Chart: Did Apartheid kill millions of blacks? Or did the Black population shoot through the roof?
We take a look at actual Black population growth before, during and after Apartheid.
[I'm pleased that the Gold price is falling. It had gone wild last year. The falling price is a great chance to get in and going. The Gold train is going to go long distances in the rest of the 2020s. Don't be put off. Gold is still going to fly very high. Jan]
Gold has in little over two months gone from being a favoured reflation bet to heading for its worst first quarter in almost four decades.
The change of fortune comes as higher yields dent the appeal of bullion, which offers no interest. At the same time, optimism that the rollout of Covid-19 vaccines will drive a global recovery has pushed investors to switch from the traditional haven to other assets.
Gold’s turnaround has been sharp. After enjoying its best year in a decade, the metal has slumped more than 10% in 2021. Investor inflows into exchange-traded funds, which supported the metal’s surge to a record above $2 075 an ounce in August, have gone into reverse. While inflation expectations are rising, which some investors say should support gold, that’s being overshadowed for now by the effects of rising yields.
On Friday, the metal touched the lowest in almost nine months after Federal Reserve Chair Jerome Powell stopped short of forcefully pushing back against the recent surge in long-term borrowing costs, sending US Treasury yields soaring. During an appearance in a Wall Street Journal webinar Thursday, Powell said the recent bond-market swings “caught my attention.” He said he is monitoring financial conditions and would be “concerned” by disorderly markets.
“Although inflation is becoming a theme, gold is struggling,” Robert Jan van Der Mark, a portfolio manager at Aegon NV who sold his gold holdings in late November. “The recent move in US yields was also mainly driven by real yields moving up, not really by break-even inflation. That’s not helping gold prices.”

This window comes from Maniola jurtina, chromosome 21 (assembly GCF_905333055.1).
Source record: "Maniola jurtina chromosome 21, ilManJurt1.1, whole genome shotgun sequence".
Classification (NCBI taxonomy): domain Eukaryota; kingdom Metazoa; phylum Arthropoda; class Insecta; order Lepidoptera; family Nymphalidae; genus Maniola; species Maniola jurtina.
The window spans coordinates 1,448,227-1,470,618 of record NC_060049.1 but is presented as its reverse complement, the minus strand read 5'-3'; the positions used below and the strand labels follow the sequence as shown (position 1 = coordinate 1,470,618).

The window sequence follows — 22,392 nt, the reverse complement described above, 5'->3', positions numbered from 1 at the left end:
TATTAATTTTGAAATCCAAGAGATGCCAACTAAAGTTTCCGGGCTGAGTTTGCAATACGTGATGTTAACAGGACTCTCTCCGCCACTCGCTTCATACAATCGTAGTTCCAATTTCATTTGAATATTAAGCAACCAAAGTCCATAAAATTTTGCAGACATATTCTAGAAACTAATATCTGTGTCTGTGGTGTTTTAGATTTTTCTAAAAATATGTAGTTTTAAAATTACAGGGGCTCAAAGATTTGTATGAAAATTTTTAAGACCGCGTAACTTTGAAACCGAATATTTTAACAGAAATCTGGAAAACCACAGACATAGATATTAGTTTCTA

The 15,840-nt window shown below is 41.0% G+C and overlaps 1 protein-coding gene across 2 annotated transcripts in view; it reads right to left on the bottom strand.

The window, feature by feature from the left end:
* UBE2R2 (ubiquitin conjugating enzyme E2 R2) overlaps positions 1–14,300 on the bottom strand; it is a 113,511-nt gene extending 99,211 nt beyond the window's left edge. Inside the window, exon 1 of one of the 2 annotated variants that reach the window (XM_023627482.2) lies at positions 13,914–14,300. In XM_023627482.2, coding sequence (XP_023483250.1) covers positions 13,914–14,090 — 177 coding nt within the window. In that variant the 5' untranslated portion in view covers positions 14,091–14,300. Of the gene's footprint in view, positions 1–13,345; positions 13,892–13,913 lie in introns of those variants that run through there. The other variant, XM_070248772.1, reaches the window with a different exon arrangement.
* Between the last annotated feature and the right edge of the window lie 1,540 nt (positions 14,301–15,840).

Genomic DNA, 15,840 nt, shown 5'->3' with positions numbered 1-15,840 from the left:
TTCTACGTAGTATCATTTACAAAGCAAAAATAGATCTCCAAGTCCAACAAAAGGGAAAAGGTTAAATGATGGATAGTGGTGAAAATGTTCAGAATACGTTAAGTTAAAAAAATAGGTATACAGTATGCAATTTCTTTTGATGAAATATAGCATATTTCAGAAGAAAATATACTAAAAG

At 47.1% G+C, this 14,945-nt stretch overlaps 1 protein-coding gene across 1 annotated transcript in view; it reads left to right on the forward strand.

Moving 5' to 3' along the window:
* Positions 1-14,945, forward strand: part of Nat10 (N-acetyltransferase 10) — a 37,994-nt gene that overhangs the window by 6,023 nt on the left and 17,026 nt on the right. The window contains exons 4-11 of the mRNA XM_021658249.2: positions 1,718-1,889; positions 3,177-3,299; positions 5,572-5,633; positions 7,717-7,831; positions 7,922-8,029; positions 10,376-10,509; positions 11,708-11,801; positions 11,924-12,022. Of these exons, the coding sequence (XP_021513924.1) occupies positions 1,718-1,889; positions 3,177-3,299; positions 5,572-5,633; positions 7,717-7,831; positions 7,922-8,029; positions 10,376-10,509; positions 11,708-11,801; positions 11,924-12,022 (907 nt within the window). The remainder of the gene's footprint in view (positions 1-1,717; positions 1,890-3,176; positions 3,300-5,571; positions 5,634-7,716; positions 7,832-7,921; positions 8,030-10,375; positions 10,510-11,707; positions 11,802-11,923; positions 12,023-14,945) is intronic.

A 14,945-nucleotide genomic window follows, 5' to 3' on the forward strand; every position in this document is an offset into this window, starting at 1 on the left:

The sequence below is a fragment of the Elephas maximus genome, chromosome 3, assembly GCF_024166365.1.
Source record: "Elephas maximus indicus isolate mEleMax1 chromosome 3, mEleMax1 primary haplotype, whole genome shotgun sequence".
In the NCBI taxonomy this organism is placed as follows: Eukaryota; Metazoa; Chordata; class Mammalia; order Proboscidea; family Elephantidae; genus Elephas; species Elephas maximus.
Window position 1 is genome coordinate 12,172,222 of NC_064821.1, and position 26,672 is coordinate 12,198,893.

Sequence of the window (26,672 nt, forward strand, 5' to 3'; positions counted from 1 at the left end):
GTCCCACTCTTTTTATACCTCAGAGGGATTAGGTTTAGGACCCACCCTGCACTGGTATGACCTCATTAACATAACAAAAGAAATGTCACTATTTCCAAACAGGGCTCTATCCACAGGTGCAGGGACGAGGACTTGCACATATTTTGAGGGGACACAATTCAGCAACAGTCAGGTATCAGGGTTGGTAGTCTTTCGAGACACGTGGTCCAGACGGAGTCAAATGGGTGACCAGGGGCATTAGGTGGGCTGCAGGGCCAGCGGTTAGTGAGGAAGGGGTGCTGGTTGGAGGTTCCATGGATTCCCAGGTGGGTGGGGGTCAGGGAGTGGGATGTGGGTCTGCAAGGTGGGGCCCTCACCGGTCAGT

For some, the vaccine breakthroughs in November proved a turning point, with Bank of America Corp. dropping its previous bold forecast of $3 000 for bullion. Others are playing catch-up. Hedge funds have slashed their long positions to the lowest since May 2019, while banks from Goldman Sachs Group Inc. to UBS Group AG are scrambling to lower their forecasts for the precious metal.
Investor disillusionment with bullion is partly being fueled by the arrival of a new competitor: Bitcoin. Those fearing currency debasement now have an alternative asset whose supply is inherently limited, with the digital currency surging this year.
“Some investors are clearly looking at Bitcoin and digital assets as a replacement for gold,” Aakash Doshi, an analyst at Citigroup Inc., wrote in a note. “There is a material enough overlap of retail and more importantly institutional dollars in these markets.”
Still, it may be premature to write off gold, with signs of a recovery in the physical markets that were particularly hard hit during the pandemic last year.
Indian jewelry demand is rebounding from a more-than two-decade low, with prices falling below the psychologically important level of 50 000 rupees ($688) per 10 grams, which kept buyers away last year. In China, gold is now trading at a premium to London prices after being cheaper for most of 2020, another sign of recovering demand.
“On a longer-term view, we see gold moving higher given supportive trends such as rising incomes in emerging markets boosting physical demand and global annual mined production continuing to decline,” said Evy Hambro, global head of thematic and sector based investing at BlackRock Inc.
Still, that may be some way off as improving growth prospects mean there’s little appetite for the haven asset in the immediate-term. Holdings in gold-backed ETFs have declined to the lowest since June and spot bullion prices down 0.3% at $1 693.14 an ounce on Friday to head for a third weekly loss.
“Higher rates and an improving economy are suppressing gold,” said Patrick Armstrong, chief investment officer at Plurimi Wealth LLP, who cut his funds’ exposure to the metal by half in November. “In our base case, gold won’t do well.”
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